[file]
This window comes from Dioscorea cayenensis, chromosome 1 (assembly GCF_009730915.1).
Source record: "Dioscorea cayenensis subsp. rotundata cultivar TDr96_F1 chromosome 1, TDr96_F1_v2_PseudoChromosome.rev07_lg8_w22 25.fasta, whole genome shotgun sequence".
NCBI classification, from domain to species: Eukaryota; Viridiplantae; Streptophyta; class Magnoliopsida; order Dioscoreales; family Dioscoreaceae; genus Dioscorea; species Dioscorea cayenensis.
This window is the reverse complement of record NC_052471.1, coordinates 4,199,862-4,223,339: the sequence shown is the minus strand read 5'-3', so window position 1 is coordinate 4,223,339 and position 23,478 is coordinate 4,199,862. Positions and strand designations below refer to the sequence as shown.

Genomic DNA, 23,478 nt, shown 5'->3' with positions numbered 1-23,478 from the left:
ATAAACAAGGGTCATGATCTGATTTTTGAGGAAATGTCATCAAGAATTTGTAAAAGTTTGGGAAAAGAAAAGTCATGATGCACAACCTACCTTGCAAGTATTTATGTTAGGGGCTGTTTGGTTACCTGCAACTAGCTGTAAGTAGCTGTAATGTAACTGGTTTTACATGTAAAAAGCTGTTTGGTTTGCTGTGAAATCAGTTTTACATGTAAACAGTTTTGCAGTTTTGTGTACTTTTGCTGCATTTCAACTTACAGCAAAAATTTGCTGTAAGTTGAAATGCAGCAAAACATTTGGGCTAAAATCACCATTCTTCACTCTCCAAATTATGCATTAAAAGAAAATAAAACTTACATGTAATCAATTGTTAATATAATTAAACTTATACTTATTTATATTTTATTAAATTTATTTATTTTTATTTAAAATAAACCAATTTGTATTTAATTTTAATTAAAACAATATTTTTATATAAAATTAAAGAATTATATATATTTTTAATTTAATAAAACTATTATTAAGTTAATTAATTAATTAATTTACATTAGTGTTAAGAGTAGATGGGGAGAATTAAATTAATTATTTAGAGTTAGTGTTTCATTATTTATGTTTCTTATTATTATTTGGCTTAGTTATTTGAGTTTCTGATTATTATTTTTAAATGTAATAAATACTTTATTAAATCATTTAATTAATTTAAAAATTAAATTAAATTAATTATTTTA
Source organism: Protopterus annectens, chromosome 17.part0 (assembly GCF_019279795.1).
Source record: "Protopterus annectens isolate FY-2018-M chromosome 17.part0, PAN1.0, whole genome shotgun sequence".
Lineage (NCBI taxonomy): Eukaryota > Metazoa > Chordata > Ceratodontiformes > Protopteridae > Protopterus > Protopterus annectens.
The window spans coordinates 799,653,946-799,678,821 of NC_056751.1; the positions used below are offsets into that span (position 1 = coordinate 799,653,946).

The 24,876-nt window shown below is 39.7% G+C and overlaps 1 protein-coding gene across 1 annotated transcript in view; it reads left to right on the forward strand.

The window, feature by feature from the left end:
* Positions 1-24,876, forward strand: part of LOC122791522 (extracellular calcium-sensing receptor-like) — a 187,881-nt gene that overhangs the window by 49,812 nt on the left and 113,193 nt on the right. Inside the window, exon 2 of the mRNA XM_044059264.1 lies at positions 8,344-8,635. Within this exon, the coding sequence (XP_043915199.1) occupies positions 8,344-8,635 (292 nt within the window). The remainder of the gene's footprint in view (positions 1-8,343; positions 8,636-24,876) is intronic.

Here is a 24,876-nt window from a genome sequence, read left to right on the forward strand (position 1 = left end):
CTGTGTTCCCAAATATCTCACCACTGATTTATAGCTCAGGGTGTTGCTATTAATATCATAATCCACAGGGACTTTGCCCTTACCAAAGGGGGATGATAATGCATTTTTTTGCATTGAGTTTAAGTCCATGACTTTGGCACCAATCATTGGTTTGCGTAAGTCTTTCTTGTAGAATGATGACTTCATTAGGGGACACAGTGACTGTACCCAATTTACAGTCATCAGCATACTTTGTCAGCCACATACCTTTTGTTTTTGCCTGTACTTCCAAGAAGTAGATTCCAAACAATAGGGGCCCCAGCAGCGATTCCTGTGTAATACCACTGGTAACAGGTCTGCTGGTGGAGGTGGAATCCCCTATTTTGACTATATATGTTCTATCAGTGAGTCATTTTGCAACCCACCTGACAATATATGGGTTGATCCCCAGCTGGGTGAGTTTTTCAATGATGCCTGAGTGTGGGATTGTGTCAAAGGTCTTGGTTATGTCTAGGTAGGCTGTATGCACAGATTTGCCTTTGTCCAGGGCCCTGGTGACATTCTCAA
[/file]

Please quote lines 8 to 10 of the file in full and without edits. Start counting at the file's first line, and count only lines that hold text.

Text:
Source record: "Protopterus annectens isolate FY-2018-M chromosome 17.part0, PAN1.0, whole genome shotgun sequence".
Lineage (NCBI taxonomy): Eukaryota > Metazoa > Chordata > Ceratodontiformes > Protopteridae > Protopterus > Protopterus annectens.
The window spans coordinates 799,653,946-799,678,821 of NC_056751.1; the positions used below are offsets into that span (position 1 = coordinate 799,653,946).